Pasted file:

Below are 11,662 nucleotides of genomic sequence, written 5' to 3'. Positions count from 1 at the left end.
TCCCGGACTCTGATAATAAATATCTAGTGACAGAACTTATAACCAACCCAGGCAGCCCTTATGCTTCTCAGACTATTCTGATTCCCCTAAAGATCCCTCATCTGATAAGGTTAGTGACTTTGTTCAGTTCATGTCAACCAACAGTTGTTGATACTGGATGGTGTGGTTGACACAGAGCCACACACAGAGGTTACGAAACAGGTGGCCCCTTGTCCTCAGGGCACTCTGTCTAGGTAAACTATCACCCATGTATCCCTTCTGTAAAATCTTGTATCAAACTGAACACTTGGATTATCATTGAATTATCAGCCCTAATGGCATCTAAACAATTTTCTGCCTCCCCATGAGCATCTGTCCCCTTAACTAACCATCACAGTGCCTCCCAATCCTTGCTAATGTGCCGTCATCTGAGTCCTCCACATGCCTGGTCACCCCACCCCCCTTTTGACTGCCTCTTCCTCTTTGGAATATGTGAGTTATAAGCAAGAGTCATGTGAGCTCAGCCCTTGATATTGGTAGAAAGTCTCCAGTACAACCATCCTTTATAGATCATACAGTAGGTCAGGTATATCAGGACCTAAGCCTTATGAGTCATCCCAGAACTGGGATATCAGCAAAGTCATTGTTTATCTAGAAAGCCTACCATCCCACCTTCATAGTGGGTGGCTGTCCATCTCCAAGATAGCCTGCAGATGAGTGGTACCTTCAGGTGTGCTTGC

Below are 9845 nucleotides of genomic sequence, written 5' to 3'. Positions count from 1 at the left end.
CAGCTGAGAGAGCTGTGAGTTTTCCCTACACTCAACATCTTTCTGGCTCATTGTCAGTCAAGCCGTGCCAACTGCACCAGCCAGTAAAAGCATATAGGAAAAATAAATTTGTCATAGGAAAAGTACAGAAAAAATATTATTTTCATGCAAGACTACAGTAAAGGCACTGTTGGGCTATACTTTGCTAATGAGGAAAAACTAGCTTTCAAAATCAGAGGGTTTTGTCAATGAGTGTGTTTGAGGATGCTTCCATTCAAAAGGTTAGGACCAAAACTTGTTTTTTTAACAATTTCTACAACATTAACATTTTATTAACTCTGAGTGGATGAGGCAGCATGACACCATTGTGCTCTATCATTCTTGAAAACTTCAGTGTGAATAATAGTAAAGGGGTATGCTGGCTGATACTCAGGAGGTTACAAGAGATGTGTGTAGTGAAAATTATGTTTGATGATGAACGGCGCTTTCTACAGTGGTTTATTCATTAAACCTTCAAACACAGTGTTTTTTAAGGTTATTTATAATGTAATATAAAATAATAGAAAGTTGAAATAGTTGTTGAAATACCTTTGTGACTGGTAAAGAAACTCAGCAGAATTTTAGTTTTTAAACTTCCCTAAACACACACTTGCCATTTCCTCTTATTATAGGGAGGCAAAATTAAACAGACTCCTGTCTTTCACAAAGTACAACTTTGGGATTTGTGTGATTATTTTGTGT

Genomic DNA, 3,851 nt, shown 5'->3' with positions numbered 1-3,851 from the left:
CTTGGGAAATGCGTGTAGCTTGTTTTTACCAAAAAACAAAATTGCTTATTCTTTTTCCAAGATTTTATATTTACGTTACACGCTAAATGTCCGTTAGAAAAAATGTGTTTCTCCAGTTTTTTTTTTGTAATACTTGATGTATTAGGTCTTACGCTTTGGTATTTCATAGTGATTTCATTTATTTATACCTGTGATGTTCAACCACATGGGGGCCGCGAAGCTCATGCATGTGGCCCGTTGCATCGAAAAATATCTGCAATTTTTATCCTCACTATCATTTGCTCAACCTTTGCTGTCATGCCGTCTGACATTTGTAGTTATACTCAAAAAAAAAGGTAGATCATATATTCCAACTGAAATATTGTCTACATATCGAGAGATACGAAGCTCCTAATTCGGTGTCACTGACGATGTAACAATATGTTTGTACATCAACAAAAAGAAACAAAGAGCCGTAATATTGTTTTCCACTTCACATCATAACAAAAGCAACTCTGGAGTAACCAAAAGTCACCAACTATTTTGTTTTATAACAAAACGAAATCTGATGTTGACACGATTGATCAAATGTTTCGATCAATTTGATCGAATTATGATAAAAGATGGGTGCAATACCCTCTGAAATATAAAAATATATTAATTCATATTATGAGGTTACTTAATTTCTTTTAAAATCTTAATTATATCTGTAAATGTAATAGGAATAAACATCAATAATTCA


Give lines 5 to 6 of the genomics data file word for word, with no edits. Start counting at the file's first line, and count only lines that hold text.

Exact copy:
Genomic DNA, 3,851 nt, shown 5'->3' with positions numbered 1-3,851 from the left:
CTTGGGAAATGCGTGTAGCTTGTTTTTACCAAAAAACAAAATTGCTTATTCTTTTTCCAAGATTTTATATTTACGTTACACGCTAAATGTCCGTTAGAAAAAATGTGTTTCTCCAGTTTTTTTTTTGTAATACTTGATGTATTAGGTCTTACGCTTTGGTATTTCATAGTGATTTCATTTATTTATACCTGTGATGTTCAACCACATGGGGGCCGCGAAGCTCATGCATGTGGCCCGTTGCATCGAAAAATATCTGCAATTTTTATCCTCACTATCATTTGCTCAACCTTTGCTGTCATGCCGTCTGACATTTGTAGTTATACTCAAAAAAAAAGGTAGATCATATATTCCAACTGAAATATTGTCTACATATCGAGAGATACGAAGCTCCTAATTCGGTGTCACTGACGATGTAACAATATGTTTGTACATCAACAAAAAGAAACAAAGAGCCGTAATATTGTTTTCCACTTCACATCATAACAAAAGCAACTCTGGAGTAACCAAAAGTCACCAACTATTTTGTTTTATAACAAAACGAAATCTGATGTTGACACGATTGATCAAATGTTTCGATCAATTTGATCGAATTATGATAAAAGATGGGTGCAATACCCTCTGAAATATAAAAATATATTAATTCATATTATGAGGTTACTTAATTTCTTTTAAAATCTTAATTATATCTGTAAATGTAATAGGAATAAACATCAATAATTCA